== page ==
Dogs and fireworks

Many dogs are frightened of fireworks and loud noises but there are things you can do to reduce the amount of stress suffered by your dog.

How you can help your dog

The first thing to do if you are concerned about your dog’s reaction to fireworks is to watch him for signs of stress and anxiety. These can include:

  • trembling
  • restlessness
  • destructiveness
  • hiding
  • pacing
  • panting
  • attention seeking
  • shaking
  • escape behaviour
  • loss of house training
  • whining
  • barking

Any of these types of behaviour could indicate that your dog is developing a phobia towards noise. Occasionally, once a phobia begins to develop, your dog may begin to display similar symptoms towards other sudden noises, so it is very important to seek advice at the earliest opportunity.

Early experiences are very important for the development of puppies and if dogs are exposed to a variety of sights and sounds from an early age, they’re less likely to have adverse reactions when they grow up. However, there’s no guarantee that even the soundest of dogs won’t display an unexpected reaction later in life – it only takes a single scary event to induce a fear response.

Bonfire night is the main cause of sudden noise phobia

What you can do

  • Make sure his environment is safe and that he cannot escape.
  • Ensure he always wears a collar and disc just in case of a successful escape attempt
  • Ignore any signs of restlessness and stress and reward any calm, relaxed behaviour
  • Prepare a ‘den’ for him, away from windows.  Cover a table with a blanket or place his bed behind a sofa where he will feel safe, secure and comfortable, or use a covered dog crate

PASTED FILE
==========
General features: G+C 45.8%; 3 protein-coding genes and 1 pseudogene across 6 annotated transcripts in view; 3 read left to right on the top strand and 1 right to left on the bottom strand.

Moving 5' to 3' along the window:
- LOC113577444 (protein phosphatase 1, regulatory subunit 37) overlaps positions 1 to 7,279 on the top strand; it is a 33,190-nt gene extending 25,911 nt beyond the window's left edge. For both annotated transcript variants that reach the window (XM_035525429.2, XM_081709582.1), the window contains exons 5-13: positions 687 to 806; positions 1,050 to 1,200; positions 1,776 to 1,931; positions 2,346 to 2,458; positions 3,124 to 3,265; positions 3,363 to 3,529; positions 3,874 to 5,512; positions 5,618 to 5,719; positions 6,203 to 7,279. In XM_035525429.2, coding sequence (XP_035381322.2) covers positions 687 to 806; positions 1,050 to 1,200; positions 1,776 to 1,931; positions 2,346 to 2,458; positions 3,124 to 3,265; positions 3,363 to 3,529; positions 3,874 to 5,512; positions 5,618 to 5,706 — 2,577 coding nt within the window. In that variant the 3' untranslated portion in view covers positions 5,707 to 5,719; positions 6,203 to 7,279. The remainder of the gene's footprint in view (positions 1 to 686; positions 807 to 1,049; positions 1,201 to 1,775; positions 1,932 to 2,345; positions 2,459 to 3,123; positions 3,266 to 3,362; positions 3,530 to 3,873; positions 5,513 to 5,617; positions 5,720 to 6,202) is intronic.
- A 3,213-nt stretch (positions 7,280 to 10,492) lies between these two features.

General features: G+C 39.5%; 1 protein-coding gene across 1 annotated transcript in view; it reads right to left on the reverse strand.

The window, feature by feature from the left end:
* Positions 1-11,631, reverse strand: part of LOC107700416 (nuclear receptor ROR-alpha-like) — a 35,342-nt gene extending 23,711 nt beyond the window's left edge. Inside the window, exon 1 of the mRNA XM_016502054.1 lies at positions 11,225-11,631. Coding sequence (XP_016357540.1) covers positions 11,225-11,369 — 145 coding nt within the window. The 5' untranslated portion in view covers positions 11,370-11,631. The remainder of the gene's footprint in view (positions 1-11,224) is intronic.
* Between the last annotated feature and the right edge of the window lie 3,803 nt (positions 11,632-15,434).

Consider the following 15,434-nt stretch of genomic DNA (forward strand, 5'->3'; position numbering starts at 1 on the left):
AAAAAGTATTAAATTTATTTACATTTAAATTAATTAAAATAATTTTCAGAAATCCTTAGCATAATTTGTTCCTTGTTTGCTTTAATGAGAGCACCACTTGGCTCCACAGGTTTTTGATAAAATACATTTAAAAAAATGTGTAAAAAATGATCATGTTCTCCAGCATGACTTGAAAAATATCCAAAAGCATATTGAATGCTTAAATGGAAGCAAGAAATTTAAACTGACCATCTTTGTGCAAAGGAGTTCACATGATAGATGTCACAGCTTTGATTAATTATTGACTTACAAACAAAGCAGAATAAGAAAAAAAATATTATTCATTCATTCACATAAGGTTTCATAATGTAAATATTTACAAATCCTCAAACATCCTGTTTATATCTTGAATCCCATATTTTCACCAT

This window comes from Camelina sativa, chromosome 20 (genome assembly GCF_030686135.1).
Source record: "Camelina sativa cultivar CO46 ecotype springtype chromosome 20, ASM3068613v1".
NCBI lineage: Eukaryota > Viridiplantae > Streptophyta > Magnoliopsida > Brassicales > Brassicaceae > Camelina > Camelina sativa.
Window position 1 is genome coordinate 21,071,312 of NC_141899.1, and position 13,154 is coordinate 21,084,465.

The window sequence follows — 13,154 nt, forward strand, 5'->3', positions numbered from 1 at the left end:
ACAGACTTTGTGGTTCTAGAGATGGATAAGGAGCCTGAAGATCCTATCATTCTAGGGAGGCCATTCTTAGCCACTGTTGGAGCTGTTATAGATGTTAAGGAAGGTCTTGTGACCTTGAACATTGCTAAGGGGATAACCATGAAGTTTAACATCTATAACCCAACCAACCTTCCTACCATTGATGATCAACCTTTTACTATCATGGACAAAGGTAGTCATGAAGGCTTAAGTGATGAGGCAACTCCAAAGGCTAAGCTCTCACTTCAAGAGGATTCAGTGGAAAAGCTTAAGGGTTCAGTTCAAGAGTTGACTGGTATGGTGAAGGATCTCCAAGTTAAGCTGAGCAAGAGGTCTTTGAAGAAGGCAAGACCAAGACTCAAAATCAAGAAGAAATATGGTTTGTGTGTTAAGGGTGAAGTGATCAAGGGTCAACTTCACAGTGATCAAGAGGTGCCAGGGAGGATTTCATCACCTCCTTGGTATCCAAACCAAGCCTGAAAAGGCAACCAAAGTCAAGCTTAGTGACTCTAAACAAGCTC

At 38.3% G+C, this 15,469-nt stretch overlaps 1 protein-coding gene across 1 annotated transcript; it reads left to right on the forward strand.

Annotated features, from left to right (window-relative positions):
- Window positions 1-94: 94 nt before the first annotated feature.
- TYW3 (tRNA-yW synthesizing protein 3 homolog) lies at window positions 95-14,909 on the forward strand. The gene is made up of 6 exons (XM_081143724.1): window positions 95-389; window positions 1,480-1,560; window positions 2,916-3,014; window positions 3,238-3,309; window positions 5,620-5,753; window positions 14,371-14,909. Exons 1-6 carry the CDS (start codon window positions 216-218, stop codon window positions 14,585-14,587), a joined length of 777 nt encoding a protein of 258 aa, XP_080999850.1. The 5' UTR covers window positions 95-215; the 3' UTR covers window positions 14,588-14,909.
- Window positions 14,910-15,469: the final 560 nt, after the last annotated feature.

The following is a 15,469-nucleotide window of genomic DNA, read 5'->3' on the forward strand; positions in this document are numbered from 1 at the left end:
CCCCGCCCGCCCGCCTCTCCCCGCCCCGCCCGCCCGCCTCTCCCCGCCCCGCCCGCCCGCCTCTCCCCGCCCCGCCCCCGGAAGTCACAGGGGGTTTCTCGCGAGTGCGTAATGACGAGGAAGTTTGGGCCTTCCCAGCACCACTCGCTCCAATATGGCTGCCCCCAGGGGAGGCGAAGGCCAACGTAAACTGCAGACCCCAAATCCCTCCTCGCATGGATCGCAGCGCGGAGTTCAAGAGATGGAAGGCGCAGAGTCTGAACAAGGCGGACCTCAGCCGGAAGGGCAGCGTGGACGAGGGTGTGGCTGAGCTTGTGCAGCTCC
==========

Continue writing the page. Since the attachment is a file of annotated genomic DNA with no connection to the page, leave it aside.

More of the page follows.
• Close the curtains to reduce the likelihood of flashes and turn on the TV or radio
  • Feed your dog before the noise starts – this should encourage him to rest
  • Don’t leave him alone – dogs are pack animals and need the security and confidence provided by the presence of others
  • Occupy him with food-filled toys or other fun activities
  • Choose safe times for exercise and toileting
  • Temporarily move his sleeping area.  Moving it closed to you can increase his confidence
  • Remain calm and relaxed yourself (even if you’re frightened of fireworks too!)
  • Use a desensitisation CD to gradually encourage your dog to become used to the sounds he fears
  • Try a D.A.P. diffuser.  This plugs into the wall and releases dog appeasing pheromones similar to those released by a bitch rearing puppies, to help calm a distressed dog
  • Use a natural remedy such as Rescue Remedy, Anxiety TFLN, Zylkene or Serene-um.  (It may be necessary to seek a prescription of stronger sedatives from your vet as an interim measure whilst you address the problem)

What not to do

    • Let your dog go outside when fireworks are sounding, even if he shows no signs or stress
    • Exercise or walk him when fireworks are likely
    • Punish your dog for being frightened
    • Leave him alone during the firework period
    • Fuss or try and reassure your dog when he is frightened, as this rewards the fear behaviour and will encourage him to repeat it
    • Take your dog to a firework display

Further help for you and your dog

If you take all these steps and your dog is still very distressed by firework noise, you may need some additional help from a health advisor, dog trainer, behaviourist or vet. The earlier you begin your preparations, the more likely it is that your dog will be able to cope with the sound of fireworks. A vet can give you specific techniques to help him/her to adjust to sudden sounds in a safe environment, or may refer you to a behaviourist.

Courtesy of the Bull Breed Advisory Service © 2009